NSF Grant Helps Community Colleges Train Geospatial Technicians for Employment in High Growth Industry
Published: January 30, 2013
A partnership consisting of Thomas Nelson Community College (TNCC), three other Virginia community colleges, the Virginia Space Grant Consortium and the Virginia Geospatial Extension Program based in Virginia Tech’s College of Natural Resources and Environment has been awarded a $899,870 grant by the National Science Foundation’s (NSF) Advanced Technological Education Program to support community colleges in their effort to prepare geospatial technicians.
Other participating community colleges include Virginia Western Community College, Southwest Virginia Community College and J. Sargeant Reynolds Community College.
“We are pleased to be included in this grant as it provides additional opportunities for our students and helps meet the continuing demand for geospatial skills in our region. Our location between Richmond and Virginia Beach gives us a great opportunity to serve a broad area of southeastern Virginia,” said Chérie A. Aukland, GIS Program Head for TNCC. “The grant provides scholarships and internship opportunities for students, dual enrollment opportunities and support for local high school teachers and training for community college faculty at TNCC to integrate geospatial technologies into their curricula. Unique distance learning courses are in development that will connect students with faculty mentors from across the state.”
The Expanding Geospatial Technician Education Through Virginia’s Community Colleges (GeoTEd) project is a three-year effort that will continue a statewide partnership to create academic pathways and train faculty in the use of geospatial technologies. “This grant and this partnership continue to pay big dividends for the people of Virginia and we are excited about that,” said Glenn DuBois, chancellor of the Virginia’s Community Colleges.
The project, administered by the Virginia Space Grant Consortium, will establish academic pathways in geospatial technologies (such as geographic information systems, global positioning systems, and remote sensing) at partnering community colleges. These academic pathways will serve as model programs for other community colleges in Virginia and the nation.
GeoTEd’s curriculum is based on the needs of business and industry in the Commonwealth and aligns with the National Geospatial Technology Competency Model developed by the Department of Labor and the National GeoTech Center.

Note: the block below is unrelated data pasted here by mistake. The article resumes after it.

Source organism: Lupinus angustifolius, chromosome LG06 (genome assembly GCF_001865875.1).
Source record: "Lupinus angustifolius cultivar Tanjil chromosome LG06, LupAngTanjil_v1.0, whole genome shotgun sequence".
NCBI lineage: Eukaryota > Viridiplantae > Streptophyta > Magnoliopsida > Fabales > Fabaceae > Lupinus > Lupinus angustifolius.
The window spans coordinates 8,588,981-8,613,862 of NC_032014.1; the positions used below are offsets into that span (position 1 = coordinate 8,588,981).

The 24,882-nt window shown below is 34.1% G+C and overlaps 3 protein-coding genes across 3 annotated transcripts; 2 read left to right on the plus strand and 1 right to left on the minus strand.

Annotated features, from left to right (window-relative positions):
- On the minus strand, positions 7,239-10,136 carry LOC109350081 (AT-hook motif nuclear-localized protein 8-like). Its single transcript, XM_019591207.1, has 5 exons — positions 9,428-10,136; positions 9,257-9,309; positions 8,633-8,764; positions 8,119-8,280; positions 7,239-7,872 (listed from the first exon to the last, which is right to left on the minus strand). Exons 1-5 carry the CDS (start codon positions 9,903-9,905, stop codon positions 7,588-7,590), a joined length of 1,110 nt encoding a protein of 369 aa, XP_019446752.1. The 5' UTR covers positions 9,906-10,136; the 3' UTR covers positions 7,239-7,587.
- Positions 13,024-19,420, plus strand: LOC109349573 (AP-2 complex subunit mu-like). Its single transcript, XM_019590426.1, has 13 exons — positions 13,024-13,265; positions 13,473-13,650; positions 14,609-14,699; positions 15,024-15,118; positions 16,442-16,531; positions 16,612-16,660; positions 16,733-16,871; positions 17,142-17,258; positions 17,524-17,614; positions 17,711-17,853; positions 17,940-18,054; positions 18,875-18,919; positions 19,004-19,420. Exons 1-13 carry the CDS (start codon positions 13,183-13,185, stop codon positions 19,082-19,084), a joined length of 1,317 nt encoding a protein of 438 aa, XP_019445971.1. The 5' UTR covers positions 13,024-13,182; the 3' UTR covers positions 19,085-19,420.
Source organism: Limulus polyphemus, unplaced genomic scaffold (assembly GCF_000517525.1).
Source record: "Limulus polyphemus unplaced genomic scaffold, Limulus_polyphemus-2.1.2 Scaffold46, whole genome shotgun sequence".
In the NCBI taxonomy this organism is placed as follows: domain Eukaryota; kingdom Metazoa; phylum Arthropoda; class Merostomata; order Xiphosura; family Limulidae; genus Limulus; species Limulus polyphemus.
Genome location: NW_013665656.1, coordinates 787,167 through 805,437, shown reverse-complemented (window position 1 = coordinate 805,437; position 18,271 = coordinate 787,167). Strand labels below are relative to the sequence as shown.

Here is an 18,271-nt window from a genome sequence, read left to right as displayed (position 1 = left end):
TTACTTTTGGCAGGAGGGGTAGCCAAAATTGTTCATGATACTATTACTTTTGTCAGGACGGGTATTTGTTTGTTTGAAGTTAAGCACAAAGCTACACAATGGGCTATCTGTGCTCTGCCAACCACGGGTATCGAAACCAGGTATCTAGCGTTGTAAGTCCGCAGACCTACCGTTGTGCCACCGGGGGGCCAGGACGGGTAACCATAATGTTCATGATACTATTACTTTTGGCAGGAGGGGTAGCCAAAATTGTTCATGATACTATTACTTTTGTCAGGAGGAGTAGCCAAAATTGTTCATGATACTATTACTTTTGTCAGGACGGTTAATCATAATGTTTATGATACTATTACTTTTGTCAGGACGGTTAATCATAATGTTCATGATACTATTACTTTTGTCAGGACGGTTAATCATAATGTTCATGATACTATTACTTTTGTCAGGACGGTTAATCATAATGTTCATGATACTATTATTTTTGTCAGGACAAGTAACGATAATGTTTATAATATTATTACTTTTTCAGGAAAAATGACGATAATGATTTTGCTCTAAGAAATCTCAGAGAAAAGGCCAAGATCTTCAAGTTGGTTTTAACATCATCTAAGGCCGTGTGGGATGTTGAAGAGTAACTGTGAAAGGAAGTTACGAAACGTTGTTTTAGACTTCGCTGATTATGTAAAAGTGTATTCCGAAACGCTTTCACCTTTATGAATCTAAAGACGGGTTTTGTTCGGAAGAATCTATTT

Virginia Tech will host the regional Geospatial Technology Institute, which provides hands-on training in geospatial technologies to 25 faculty members from Virginia’s community colleges as well as from Kentucky, Maryland, North Carolina, Tennessee, and West Virginia. Aukland is among participating faculty who will attend a two one-week session over two years; they will then receive mentoring, and follow-up support from project partners.
Other components of the project include the development of distance education courses in geospatial technology, mobile applications, the Virginia Community College Geospatial Web portal, and career awareness information. The Virginia Space Grant Consortium’s GEOTREK12 program will also provide professional development to 45 high school teachers from the service regions of the partnering community colleges.
The project has partnerships with the public and private sectors that employ geospatial technicians, including the Virginia Association of Mapping and Land Information Systems (VAMLIS).
NSF’s Advanced Technological Education program, supporting the development of technicians in emerging fields, recognizes the need to inspire, motivate, and empower students to develop and achieve career goals. The program funds projects that focus on developing partnerships between community colleges, other higher education institutions, and employers to provide workforce development and education of science and engineering technicians at the undergraduate and secondary school levels.
An Associate Professor of Information Technology, Aukland is nationally recognized as a geospatial educator, participating in the development of national model courses based on Department of Labor competencies and serving as an advisory member of the proposed new NSF Advanced Technological Education national geospatial community college center.
|Category: General News||Tags: ATE, Cherie Aukland, geospacial, GIS, National Science Foundation; TNCC; NSF grant; geospatial technicians, NSF, VCCS|